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Russia: Analysts See Risks In BP's Oil Deal

  • Michael Lelyveld

Analysts still see risks in the Russian oil business, despite this week's decision by Britain's BP oil company to invest a record-breaking $6.75 billion in a new joint-venture company. While reports hail a "new era" for the Russian market, the change comes less than two months after an embarrassing oil privatization deal that was widely seen as rigged.

Boston, 14 February 2003 (RFE/RL) -- Analysts say this week's huge investment by the BP oil company is being hailed as the start of a new era for the Russian market, but it will not end the risk of doing business in the Russian oil industry.

The announcement on 11 February that British-based BP will pay $6.75 billion to form a joint venture with Russia's Alfa Group and its partners, including holdings in the TNK and Sidanco oil firms, stunned the business press.

The Reuters news agency said the foreign move to create Russia's third-largest oil producer after LUKoil and Yukos "heralds a new era for Western investment in Russia."

"The Moscow Times" quoted Valerii Nesterov, petroleum analyst at Moscow's Troika Dialog investment bank, as saying, "This is a landmark event that puts Russia into a new stage."

Christof Ruhl, the World Bank's chief economist in Russia, said BP's big bet equaled all the foreign direct investment in the country for the past three years combined.

BP has agreed to pay $3 billion to Russia's Alfa Group and U.S.-based Access-Renova once the deal for the new company, temporarily called NewCo, is completed this summer. After that, it has pledged equal payments of shares valued at $1.25 billion for the following three years. BP and the Russian partners will split the company in half. The Russian side will appoint the chairman with BP naming the chief executive.

The new group, with 9.5 billion barrels of proven petroleum reserves, merges most of the BP, Alfa, and Access oil holdings in Russia, including interests in the Tyumen Oil Company (TNK), Sidanco, Sakhalin Island projects, Russia Petroleum, and five refineries.

In one sense, the deal is more than a merger. For Russia, it is a measurement, and perhaps a reward, for rapid progress. In the two years following the 1998 ruble collapse, Russian oil companies were valued at a fraction of this week's price. After initial resistance, TNK reported its earnings according to Western accounting standards only last year.

Moscow's markets have jumped at the news, boosting share prices for nearly all Russian oil companies. At a conference in the U.S. oil capital of Houston, Yukos chief executive Mikhail Khodorkovskii said the BP decision proves that foreign firms are willing to buy into Russia, even without the legal safeguards of the production-sharing agreements they have long sought, the "Oil and Gas Journal" reported.

But there were also reservations about the motives behind the deal and how much it means.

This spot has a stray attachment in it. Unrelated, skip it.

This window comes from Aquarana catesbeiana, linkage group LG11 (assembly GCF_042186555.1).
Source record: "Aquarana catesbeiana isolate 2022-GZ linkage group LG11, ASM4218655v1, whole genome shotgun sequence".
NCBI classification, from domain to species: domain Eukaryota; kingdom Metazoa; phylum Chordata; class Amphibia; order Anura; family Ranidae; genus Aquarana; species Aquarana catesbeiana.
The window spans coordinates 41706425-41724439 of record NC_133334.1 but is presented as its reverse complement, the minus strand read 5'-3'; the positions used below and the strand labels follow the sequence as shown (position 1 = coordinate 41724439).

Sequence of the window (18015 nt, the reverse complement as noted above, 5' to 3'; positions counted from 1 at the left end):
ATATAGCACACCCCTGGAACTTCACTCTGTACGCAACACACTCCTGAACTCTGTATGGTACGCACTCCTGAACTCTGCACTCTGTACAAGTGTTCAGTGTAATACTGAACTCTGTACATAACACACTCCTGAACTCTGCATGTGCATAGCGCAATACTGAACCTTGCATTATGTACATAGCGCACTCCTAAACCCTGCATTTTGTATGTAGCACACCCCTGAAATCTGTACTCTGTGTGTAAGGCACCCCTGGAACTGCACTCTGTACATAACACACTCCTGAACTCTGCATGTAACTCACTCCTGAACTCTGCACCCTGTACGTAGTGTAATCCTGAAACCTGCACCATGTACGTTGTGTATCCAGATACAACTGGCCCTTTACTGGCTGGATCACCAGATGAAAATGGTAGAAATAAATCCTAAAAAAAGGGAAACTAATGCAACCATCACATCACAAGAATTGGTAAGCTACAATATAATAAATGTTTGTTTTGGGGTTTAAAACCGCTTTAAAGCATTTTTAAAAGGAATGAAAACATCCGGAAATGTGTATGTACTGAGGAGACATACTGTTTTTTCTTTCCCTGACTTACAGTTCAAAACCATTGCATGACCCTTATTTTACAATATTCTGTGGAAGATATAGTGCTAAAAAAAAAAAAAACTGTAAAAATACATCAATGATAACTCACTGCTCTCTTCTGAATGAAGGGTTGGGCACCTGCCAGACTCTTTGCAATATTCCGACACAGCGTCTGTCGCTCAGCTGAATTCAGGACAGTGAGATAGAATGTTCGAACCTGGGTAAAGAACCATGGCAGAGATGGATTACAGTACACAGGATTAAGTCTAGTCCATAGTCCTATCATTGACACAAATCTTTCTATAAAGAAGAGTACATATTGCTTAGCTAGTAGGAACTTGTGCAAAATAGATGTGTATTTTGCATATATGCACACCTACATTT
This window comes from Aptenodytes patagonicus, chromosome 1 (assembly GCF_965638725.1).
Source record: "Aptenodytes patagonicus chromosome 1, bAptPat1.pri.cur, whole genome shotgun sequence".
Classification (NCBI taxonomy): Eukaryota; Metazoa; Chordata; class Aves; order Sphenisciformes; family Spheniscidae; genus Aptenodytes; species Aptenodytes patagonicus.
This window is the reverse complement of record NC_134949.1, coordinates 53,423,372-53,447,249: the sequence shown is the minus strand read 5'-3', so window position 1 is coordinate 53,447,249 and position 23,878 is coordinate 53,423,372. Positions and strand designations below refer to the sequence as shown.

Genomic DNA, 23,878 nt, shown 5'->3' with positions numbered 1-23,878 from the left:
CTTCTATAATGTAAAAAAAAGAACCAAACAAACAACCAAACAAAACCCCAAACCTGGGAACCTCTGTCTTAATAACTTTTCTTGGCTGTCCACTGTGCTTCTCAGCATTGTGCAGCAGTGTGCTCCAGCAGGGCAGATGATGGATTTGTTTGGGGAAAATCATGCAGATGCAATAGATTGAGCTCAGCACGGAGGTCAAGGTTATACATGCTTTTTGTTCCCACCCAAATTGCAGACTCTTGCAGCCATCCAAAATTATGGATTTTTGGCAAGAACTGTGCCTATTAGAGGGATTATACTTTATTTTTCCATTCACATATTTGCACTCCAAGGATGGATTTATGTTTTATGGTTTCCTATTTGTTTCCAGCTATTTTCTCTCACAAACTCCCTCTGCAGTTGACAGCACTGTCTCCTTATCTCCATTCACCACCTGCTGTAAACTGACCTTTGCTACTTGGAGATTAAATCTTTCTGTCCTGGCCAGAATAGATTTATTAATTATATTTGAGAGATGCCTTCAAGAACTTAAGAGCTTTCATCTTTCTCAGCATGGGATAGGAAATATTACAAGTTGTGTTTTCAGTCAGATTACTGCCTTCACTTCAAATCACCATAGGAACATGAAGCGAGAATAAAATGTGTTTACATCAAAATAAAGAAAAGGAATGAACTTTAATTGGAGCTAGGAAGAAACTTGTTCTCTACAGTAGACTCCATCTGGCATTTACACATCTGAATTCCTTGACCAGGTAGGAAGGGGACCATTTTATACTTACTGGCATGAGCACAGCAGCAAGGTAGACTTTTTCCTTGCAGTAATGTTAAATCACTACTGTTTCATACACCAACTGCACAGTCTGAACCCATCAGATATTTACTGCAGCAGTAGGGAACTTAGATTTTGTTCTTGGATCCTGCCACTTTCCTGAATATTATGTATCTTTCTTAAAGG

In an RFE/RL interview, Julia Nanay, director of the Washington-based consulting group PFC Energy, was asked whether the BP investment means the end of Russian business risk. Nanay said: "It absolutely does not do that. It means that some companies will be willing to test this risk, and others will not." She said the BP move was the result of a business and personal decision by the company's chief executive, John Browne.

Nanay said: "BP and other companies have worked with managing Russia risk, and now was the time to do it. They either had to do it or reduce their presence in Russia."

Most reports have highlighted the remarkable recovery in relations between BP and TNK since 1999, when the two tangled over BP's $571 million investment in the Sidanco oil holding. At the time, TNK gutted Sidanco and effectively devalued BP's stake by grabbing the most valuable subsidiary through bankruptcy proceedings. Browne threatened to pull out of Russia, calling it "an area of great opportunity but arguably of even greater danger."

The matter was settled only after BP convinced the U.S. government to suspend $500 million in loan guarantees for TNK, but BP had to write off $200 million of its investment in Sidanco. The episode convinced many companies to shun Russian investments, until now.

This week, the "Petroleum Argus" newsletter said the fallout from Sidanco is still being felt in the BP deal. "Argus" said that BP raised its share in Sidanco last year from 10 percent to 25 percent, knowing that TNK would merge it with the company. The moves made it almost inevitable that BP would then buy shares in TNK. The only surprise was the size of the commitment, "Argus" said. BP's agreement to manage Sidanco would have expired this year, according to Reuters.

In announcing this week's deal, Browne made clear that he has not forgotten the Sidanco maneuvers. He spoke of "our confidence that the risks are limited and manageable."

But if the Sidanco affair belongs to the long-distant past, it may still be hard to feel comfortable about Russia's last big oil deal -- the government's privatization of the Slavneft oil company less than two months ago. In an auction that was widely regarded as rigged, TNK teamed up with Russia's Sibneft in December to capture 75 percent of Slavneft for $1.86 billion after all other bidders were barred at the last minute by murky legal challenges.

The Slavneft holding was specifically left out of this week's BP merger, but it may be harder to leave the risks of the Russian oil business behind.

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